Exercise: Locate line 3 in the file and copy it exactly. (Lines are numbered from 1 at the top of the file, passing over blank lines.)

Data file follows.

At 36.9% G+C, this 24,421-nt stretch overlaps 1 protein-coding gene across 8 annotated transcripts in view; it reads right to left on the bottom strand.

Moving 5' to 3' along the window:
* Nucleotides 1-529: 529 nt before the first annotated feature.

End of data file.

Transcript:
* Nucleotides 1-529: 529 nt before the first annotated feature.